Salsa negra begins with dried chiles. What inspired this post for salsa negra? A nice follower on Instagram asked me if I had a recipe for this salsa and surprisingly enough, I didn’t! Lol! So the wheels in my head begin to spin, grabbed my notebook and begin searching online. One thing is for sure, when one researches recipes online, there can be a wide spectrum between one recipe and the next
One thing I did gather from everything I read was that chile pasilla was one of the key ingredients. Next thing I did was message my good friend Mely at Mexico In My Kitchen . She’s is like a walking encyclopedia when it comes to authentic Mexican recipes. I explained to her the ingredients I was planning on using and she gave me some great tips on achieving that beautiful almost black color for this salsa negra!
Challenge Yourself To Learn!
I won’t lie, you must have a little patience when preparing this recipe. it does require constant attention and stirring, lol! Better the salsa, than a needy boyfriend, ha, ha, ha!! I prefer the salsa any day!
I recently revisited this recipe and prepared it a few days ago. I have added some new images. The technique here is similar to cooking a mole sauce. Frying the salsa in oil or pork manteca will eventually yield a very dark color. Of course the flavors are concentrated and you will have a chile paste or salsa that will last for months!
- 4 large chile dried chile pasilla
- 12 chile dried chile morita
- 1/4 white onion roughly chopped
- 4-6 cloves of garlic smashed
- 1 cup avocado, grapeseed or canola oil
- 2 1/2 C water
- 1/4 cup of white vinegar
- Salt to taste
- Remove the stems and seeds from the dried chiles and tear the chile pasilla into smaller pieces. Set aside. Chile morita typically comes with no stems. Leave seeds intact.
- To a sauce pan, add 1/4 cup of oil and heat to medium low. Add onion and garlic. Saute for 5-7 minutes. Add all the dried chiles and fry for 2 minutes. Cook until the chiles become aromatic and change slightly in color.
- Add 1 1/2 cups of water to the sauce pan and raise heat to medium. When it comes to a boil, reduce and simmer for 10 minutes. Remove from heat and let sit for 20 minutes.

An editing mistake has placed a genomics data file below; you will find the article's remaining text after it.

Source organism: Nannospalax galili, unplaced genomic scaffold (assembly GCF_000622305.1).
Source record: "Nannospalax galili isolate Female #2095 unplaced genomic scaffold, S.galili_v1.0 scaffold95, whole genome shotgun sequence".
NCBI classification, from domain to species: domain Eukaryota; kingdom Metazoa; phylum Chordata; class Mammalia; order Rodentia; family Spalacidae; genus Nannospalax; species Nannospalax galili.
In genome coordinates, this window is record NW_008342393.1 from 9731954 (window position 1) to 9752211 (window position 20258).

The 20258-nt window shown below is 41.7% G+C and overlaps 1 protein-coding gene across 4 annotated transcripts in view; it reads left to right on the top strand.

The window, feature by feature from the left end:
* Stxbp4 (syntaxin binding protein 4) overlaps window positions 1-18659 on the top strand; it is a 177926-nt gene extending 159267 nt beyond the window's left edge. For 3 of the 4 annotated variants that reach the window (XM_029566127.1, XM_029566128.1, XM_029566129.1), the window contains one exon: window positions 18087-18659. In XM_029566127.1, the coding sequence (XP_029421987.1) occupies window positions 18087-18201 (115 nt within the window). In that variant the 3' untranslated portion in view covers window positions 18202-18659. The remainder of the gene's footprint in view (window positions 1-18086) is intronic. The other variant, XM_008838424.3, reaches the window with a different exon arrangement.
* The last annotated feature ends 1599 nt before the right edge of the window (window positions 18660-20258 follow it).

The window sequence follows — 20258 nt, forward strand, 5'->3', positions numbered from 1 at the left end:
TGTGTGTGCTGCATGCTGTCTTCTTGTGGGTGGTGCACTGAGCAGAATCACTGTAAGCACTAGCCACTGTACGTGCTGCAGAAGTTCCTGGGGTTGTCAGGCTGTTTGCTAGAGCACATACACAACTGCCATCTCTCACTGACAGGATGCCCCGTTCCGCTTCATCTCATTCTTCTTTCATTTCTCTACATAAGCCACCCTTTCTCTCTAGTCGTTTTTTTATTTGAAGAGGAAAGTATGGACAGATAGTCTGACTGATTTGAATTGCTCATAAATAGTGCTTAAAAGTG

- Transfer all of the ingredients including the liquid to the blender. I suggest blending for at least 1 minute, then scrape down the sides and blend again for 1 minute. Set aside. If you have a power blender, it will blend smoothly quickly.
- In a deep , heavy sauce pan, preheat 1/4 cup of oil to medium heat for a few minutes. Add the salsa from the blender It will be thick! Continue cooking the salsa, stirring often for the next 10-12 minutes.
- Pour in 1 cup of water to the blender and swish around. Try to get as much of the remaining salsa off the sides. Pour into pot, along with the 1/4 cup of vinegar. Stir well to combine and continue cooking for 10 minutes until it reduces.
- Mix in another 1/4 cup of oil and continue frying and reducing the salsa. Repeat cooking for another 10-12 minutes and then add more oil. Once again you are cooking it until it reduces and get very thick. When the salsa has cooked and fried enough, it will get darker, quickly. Season, to taste, with salt.
- Once the salsa is really dark in color, you can thin it out with some water or leave it as a thick paste. Remember to taste for salt if you add water. If adding the water, cook for a few more minutes. Once it has cooled, store in an airtight container refrigerated for a few months.
- If serving as a salsa, you can thin it out with some water or lime. If using as a marinade or an adobo, you can mix in spices like cumin, oregano, clove and cinnamon. Whisk it with a little olive oil for a quick seasoning or marinade on seafood or boneless chicken.
More New Photos!
This is what I had for lunch today! Oh, by the way, today is July 26, 2021!
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Love your recipes thank you so much
Thank you so much Maria!
Gracias Pinita!! I’m loving your blogs. Why not try frying the chiles in lard or tallow like our Abuelas cooked with? It tastes way better and is also Healthier for our bodies!!
If I had natural rendered pork lard. I would have, but avocado oil is the healthier option compared to that white pork lard that comes in a tub or brick.
Check out the Weston A Price Foundation website…they have local “Chapter Leaders” who keep lists of local providers of Traditional Foods, like real lard/pork!! https://www.westonaprice.org/category/get-involved/local-chapters/